The best way to see Tallinn is to just wander around the Old Town. Follow the tourist hordes up Toompea Hill or stay lower and just meander along the cobblestone streets. With plenty of narrow lanes and hidden courtyards to distract you, you'll find your time quickly spent, soaking in the mix of medieval and modern.
If you want more structure to your walk, you can borrow audio guides from the Tourist Information Centre (Niguliste 2 / Kullassepa 4) or join the afternoon Old Town Walking Tour, which departs from the City Bike office (Uus 33, www.citybike.ee, book at least an hour in advance). It is also possible to take a guided bicycle tour of the city or use one of the hop-on, hop-off buses, which you can enquire about at City Bike.
I've already mentioned that Tallinn is one of Europe's most technology-oriented cities. Estonians can vote online and drivers pay for street parking via SMS. It's really cool to see all the medieval buildings but still have wi-fi everywhere; almost all of Estonia has wireless internet coverage, most of it available for free. I felt years behind never living in a country that would allow me free internet access in the forest or on the beach - the people here can and do work from anywhere. Skype was invented by Estonians and there is a lot of entrepreneurship happening here. It may look like an old city but the technology and residents are completely modern. Everyone we met spoke English as well.
It's possible to soak up a lot of Estonia's technological culture just by being here, but for a more structured learning experience, head to one of the many fascinating attractions like Seaplane Harbour (Küti 17, www.lennusadam.eu), with its flight simulator and collection of ships. The AHHAA Science Centre (Vabaduse väljak 9, www.ahhaa.ee) has a variety of interactive displays that will entertain the entire family. The Tallinn TV Tower (Kloostrimetsa tee 58A, www.teletorn.ee) also offers technologically focussed interactive exhibits and a TV studio experience inside an amazing 314 metre high tower. Children of all ages will love the Museum of Puppet Arts (Lai 1, www.nuku.ee), a high-tech look at the NUKU Puppet Theatre and its stars.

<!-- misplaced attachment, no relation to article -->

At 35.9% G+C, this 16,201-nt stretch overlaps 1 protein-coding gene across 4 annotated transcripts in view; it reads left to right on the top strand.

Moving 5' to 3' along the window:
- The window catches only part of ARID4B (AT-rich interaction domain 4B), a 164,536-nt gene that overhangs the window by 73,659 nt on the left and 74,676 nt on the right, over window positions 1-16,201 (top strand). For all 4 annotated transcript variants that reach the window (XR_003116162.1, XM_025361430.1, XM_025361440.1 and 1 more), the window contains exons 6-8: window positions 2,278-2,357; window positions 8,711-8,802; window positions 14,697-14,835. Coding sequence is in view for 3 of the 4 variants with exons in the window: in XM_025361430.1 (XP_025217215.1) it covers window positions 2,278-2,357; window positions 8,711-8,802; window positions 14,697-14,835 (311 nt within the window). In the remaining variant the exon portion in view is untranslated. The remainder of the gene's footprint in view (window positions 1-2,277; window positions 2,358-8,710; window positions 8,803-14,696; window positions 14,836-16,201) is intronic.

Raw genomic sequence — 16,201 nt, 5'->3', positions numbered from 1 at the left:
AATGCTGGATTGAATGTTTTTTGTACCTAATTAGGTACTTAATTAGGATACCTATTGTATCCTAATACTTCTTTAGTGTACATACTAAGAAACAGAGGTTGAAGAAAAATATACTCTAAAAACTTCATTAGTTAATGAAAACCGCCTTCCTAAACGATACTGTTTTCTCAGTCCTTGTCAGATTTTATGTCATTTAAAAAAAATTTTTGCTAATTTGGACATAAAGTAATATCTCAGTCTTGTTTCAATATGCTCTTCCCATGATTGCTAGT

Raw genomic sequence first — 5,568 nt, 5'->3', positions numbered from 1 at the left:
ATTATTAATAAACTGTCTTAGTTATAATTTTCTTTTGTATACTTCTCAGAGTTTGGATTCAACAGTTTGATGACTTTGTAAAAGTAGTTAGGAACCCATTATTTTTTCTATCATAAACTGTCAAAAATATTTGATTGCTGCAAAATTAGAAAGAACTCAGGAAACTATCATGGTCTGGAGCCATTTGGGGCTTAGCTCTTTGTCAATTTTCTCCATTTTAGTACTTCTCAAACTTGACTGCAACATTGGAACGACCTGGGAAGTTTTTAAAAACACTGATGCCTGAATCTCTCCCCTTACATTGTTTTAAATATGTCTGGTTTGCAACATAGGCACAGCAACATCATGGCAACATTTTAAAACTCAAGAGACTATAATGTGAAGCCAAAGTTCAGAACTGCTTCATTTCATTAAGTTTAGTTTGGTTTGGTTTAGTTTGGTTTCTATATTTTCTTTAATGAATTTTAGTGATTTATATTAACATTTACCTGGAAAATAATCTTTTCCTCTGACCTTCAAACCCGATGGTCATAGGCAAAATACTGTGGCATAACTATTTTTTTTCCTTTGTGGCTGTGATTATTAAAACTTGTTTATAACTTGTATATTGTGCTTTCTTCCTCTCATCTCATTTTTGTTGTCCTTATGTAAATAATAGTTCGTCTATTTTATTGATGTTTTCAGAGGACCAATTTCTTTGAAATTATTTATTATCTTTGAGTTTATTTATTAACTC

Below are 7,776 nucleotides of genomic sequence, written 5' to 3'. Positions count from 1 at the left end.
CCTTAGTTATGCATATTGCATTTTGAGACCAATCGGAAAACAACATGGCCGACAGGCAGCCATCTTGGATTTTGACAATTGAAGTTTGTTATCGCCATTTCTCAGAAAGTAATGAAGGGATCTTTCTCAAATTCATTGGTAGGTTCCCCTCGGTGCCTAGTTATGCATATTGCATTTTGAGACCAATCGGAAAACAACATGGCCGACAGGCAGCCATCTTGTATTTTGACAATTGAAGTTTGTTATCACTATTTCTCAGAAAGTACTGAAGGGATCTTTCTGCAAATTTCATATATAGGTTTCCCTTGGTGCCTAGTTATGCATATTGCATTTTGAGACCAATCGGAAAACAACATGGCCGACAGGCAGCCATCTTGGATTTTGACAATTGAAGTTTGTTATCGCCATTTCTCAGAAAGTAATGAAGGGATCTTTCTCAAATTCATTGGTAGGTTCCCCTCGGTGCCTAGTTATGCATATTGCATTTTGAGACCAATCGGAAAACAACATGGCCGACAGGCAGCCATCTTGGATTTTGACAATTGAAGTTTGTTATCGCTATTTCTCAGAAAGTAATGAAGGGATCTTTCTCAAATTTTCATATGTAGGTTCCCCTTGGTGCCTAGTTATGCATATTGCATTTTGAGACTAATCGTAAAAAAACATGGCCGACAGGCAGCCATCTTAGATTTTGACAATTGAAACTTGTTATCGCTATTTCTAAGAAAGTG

Tallinn is the perfect place to shop for cutting-edge designs in clothing, jewellery, accessories and home decor. Fashionistas will love Estonian designers such as Piret Ilves (Rüütli 16/18, www.piretilves.com), with her affordable ready-to-wear and couture creations that you won't find on many other people (she only makes three of each piece). Lovers of handicrafts can pick up a handicrafts shopping map from the Tallinn Tourist Information Centre (Niguliste 2 / Kullassepa 4) for a guide to the places to buy Estonian handmade items. There is also a Design Map for those after the best in Estonian design.
Tallinn boasts world-class nightlife in the form of bars, nightclubs, lounges and live music. Most of the venues are located in the city centre, making it easy to club and bar-hop. Things are at their most lively on the weekends and you'll probably find, as we did, a sleepier city from Sunday to Tuesday.
For five more things to do in Tallinn, please see our next post.
A cost-effective way to experience everything that Tallinn has to offer is with the Tallinn Card. It provides free admission to most of the city's attractions, unlimited use of the public transportation system, free and discounted tours, free bike and boat rentals, many valuable discounts and much more. We were provided with two cards and found them to be so handy for exploring.